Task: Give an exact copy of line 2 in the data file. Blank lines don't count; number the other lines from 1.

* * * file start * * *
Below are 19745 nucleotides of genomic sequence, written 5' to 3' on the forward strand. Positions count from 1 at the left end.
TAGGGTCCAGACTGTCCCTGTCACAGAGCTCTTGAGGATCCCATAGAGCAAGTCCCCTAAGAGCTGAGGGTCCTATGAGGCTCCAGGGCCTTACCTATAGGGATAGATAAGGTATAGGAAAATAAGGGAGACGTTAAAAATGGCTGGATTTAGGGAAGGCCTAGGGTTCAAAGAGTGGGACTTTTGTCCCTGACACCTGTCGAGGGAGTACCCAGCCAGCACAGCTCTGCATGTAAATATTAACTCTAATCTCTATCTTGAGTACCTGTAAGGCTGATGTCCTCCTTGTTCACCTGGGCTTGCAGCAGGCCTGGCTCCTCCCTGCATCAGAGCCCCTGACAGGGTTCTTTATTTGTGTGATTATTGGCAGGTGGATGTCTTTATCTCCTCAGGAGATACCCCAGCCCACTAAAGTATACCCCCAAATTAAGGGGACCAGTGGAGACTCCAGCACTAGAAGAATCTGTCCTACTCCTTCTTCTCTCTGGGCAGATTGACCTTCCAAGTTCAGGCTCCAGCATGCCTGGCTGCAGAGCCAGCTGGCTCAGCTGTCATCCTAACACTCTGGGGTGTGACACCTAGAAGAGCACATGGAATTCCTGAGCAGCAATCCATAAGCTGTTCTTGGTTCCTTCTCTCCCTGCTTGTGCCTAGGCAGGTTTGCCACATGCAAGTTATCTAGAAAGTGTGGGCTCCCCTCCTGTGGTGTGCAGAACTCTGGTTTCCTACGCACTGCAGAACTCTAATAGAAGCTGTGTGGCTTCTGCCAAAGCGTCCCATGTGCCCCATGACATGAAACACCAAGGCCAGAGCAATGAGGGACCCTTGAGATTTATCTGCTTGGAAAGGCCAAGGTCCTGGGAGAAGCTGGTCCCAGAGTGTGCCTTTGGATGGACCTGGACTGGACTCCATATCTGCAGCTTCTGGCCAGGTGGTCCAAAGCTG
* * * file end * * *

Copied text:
TAGGGTCCAGACTGTCCCTGTCACAGAGCTCTTGAGGATCCCATAGAGCAAGTCCCCTAAGAGCTGAGGGTCCTATGAGGCTCCAGGGCCTTACCTATAGGGATAGATAAGGTATAGGAAAATAAGGGAGACGTTAAAAATGGCTGGATTTAGGGAAGGCCTAGGGTTCAAAGAGTGGGACTTTTGTCCCTGACACCTGTCGAGGGAGTACCCAGCCAGCACAGCTCTGCATGTAAATATTAACTCTAATCTCTATCTTGAGTACCTGTAAGGCTGATGTCCTCCTTGTTCACCTGGGCTTGCAGCAGGCCTGGCTCCTCCCTGCATCAGAGCCCCTGACAGGGTTCTTTATTTGTGTGATTATTGGCAGGTGGATGTCTTTATCTCCTCAGGAGATACCCCAGCCCACTAAAGTATACCCCCAAATTAAGGGGACCAGTGGAGACTCCAGCACTAGAAGAATCTGTCCTACTCCTTCTTCTCTCTGGGCAGATTGACCTTCCAAGTTCAGGCTCCAGCATGCCTGGCTGCAGAGCCAGCTGGCTCAGCTGTCATCCTAACACTCTGGGGTGTGACACCTAGAAGAGCACATGGAATTCCTGAGCAGCAATCCATAAGCTGTTCTTGGTTCCTTCTCTCCCTGCTTGTGCCTAGGCAGGTTTGCCACATGCAAGTTATCTAGAAAGTGTGGGCTCCCCTCCTGTGGTGTGCAGAACTCTGGTTTCCTACGCACTGCAGAACTCTAATAGAAGCTGTGTGGCTTCTGCCAAAGCGTCCCATGTGCCCCATGACATGAAACACCAAGGCCAGAGCAATGAGGGACCCTTGAGATTTATCTGCTTGGAAAGGCCAAGGTCCTGGGAGAAGCTGGTCCCAGAGTGTGCCTTTGGATGGACCTGGACTGGACTCCATATCTGCAGCTTCTGGCCAGGTGGTCCAAAGCTG